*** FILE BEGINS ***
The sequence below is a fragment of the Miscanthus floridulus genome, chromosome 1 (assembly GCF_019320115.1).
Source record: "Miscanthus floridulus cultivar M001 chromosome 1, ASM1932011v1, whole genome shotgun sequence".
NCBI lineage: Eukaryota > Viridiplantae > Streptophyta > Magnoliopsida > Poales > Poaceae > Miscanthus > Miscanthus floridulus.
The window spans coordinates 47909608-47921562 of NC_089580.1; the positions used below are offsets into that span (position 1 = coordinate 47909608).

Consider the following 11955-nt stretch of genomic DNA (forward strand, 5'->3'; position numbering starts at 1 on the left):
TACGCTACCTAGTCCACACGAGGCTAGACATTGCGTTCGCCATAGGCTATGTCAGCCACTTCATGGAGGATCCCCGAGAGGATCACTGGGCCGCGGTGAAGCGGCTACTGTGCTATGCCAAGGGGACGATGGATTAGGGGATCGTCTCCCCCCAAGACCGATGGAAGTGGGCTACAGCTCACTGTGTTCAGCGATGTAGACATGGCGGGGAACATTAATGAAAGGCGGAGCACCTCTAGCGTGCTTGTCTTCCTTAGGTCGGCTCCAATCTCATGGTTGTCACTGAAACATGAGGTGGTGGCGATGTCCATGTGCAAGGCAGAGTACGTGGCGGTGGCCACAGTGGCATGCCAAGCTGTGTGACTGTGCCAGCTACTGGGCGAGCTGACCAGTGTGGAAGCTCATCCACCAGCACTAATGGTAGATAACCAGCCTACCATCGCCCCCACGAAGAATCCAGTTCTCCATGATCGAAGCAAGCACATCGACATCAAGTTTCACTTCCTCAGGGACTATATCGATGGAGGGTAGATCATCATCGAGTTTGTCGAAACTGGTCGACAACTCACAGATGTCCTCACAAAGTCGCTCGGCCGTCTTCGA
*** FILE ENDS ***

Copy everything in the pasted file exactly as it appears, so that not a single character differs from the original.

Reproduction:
The sequence below is a fragment of the Miscanthus floridulus genome, chromosome 1 (assembly GCF_019320115.1).
Source record: "Miscanthus floridulus cultivar M001 chromosome 1, ASM1932011v1, whole genome shotgun sequence".
NCBI lineage: Eukaryota > Viridiplantae > Streptophyta > Magnoliopsida > Poales > Poaceae > Miscanthus > Miscanthus floridulus.
The window spans coordinates 47909608-47921562 of NC_089580.1; the positions used below are offsets into that span (position 1 = coordinate 47909608).

Consider the following 11955-nt stretch of genomic DNA (forward strand, 5'->3'; position numbering starts at 1 on the left):
TACGCTACCTAGTCCACACGAGGCTAGACATTGCGTTCGCCATAGGCTATGTCAGCCACTTCATGGAGGATCCCCGAGAGGATCACTGGGCCGCGGTGAAGCGGCTACTGTGCTATGCCAAGGGGACGATGGATTAGGGGATCGTCTCCCCCCAAGACCGATGGAAGTGGGCTACAGCTCACTGTGTTCAGCGATGTAGACATGGCGGGGAACATTAATGAAAGGCGGAGCACCTCTAGCGTGCTTGTCTTCCTTAGGTCGGCTCCAATCTCATGGTTGTCACTGAAACATGAGGTGGTGGCGATGTCCATGTGCAAGGCAGAGTACGTGGCGGTGGCCACAGTGGCATGCCAAGCTGTGTGACTGTGCCAGCTACTGGGCGAGCTGACCAGTGTGGAAGCTCATCCACCAGCACTAATGGTAGATAACCAGCCTACCATCGCCCCCACGAAGAATCCAGTTCTCCATGATCGAAGCAAGCACATCGACATCAAGTTTCACTTCCTCAGGGACTATATCGATGGAGGGTAGATCATCATCGAGTTTGTCGAAACTGGTCGACAACTCACAGATGTCCTCACAAAGTCGCTCGGCCGTCTTCGA